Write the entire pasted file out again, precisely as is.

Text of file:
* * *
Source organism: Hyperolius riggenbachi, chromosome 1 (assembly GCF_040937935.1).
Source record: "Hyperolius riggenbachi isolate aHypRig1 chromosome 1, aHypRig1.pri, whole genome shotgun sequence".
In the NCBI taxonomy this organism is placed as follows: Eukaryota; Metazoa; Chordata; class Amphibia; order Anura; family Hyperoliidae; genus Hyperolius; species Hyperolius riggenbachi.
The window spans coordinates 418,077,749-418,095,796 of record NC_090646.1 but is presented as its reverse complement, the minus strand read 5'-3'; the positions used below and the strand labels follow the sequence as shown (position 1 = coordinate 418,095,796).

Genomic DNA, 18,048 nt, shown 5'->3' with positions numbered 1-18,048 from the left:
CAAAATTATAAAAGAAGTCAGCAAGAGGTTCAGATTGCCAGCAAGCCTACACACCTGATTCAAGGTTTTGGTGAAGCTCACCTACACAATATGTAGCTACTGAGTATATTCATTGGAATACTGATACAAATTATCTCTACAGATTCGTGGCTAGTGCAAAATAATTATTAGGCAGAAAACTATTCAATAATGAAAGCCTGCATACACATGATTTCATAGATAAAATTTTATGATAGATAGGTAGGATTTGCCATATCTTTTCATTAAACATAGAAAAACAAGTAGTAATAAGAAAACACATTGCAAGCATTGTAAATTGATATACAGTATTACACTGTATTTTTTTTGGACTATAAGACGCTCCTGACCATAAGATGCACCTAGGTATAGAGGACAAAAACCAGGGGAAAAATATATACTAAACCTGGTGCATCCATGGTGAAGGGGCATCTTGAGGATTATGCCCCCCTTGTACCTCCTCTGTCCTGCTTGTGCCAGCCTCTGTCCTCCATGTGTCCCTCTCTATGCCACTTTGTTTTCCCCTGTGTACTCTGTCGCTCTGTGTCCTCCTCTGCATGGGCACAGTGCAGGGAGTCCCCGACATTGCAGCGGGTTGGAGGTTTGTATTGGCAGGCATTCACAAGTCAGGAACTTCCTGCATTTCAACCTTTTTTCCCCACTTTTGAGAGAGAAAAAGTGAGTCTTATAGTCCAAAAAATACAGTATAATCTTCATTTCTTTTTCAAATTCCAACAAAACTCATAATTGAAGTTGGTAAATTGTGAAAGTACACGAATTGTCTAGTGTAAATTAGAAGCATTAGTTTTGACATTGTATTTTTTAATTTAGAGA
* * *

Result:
Source organism: Hyperolius riggenbachi, chromosome 1 (assembly GCF_040937935.1).
Source record: "Hyperolius riggenbachi isolate aHypRig1 chromosome 1, aHypRig1.pri, whole genome shotgun sequence".
In the NCBI taxonomy this organism is placed as follows: Eukaryota; Metazoa; Chordata; class Amphibia; order Anura; family Hyperoliidae; genus Hyperolius; species Hyperolius riggenbachi.
The window spans coordinates 418,077,749-418,095,796 of record NC_090646.1 but is presented as its reverse complement, the minus strand read 5'-3'; the positions used below and the strand labels follow the sequence as shown (position 1 = coordinate 418,095,796).

Genomic DNA, 18,048 nt, shown 5'->3' with positions numbered 1-18,048 from the left:
CAAAATTATAAAAGAAGTCAGCAAGAGGTTCAGATTGCCAGCAAGCCTACACACCTGATTCAAGGTTTTGGTGAAGCTCACCTACACAATATGTAGCTACTGAGTATATTCATTGGAATACTGATACAAATTATCTCTACAGATTCGTGGCTAGTGCAAAATAATTATTAGGCAGAAAACTATTCAATAATGAAAGCCTGCATACACATGATTTCATAGATAAAATTTTATGATAGATAGGTAGGATTTGCCATATCTTTTCATTAAACATAGAAAAACAAGTAGTAATAAGAAAACACATTGCAAGCATTGTAAATTGATATACAGTATTACACTGTATTTTTTTTGGACTATAAGACGCTCCTGACCATAAGATGCACCTAGGTATAGAGGACAAAAACCAGGGGAAAAATATATACTAAACCTGGTGCATCCATGGTGAAGGGGCATCTTGAGGATTATGCCCCCCTTGTACCTCCTCTGTCCTGCTTGTGCCAGCCTCTGTCCTCCATGTGTCCCTCTCTATGCCACTTTGTTTTCCCCTGTGTACTCTGTCGCTCTGTGTCCTCCTCTGCATGGGCACAGTGCAGGGAGTCCCCGACATTGCAGCGGGTTGGAGGTTTGTATTGGCAGGCATTCACAAGTCAGGAACTTCCTGCATTTCAACCTTTTTTCCCCACTTTTGAGAGAGAAAAAGTGAGTCTTATAGTCCAAAAAATACAGTATAATCTTCATTTCTTTTTCAAATTCCAACAAAACTCATAATTGAAGTTGGTAAATTGTGAAAGTACACGAATTGTCTAGTGTAAATTAGAAGCATTAGTTTTGACATTGTATTTTTTAATTTAGAGA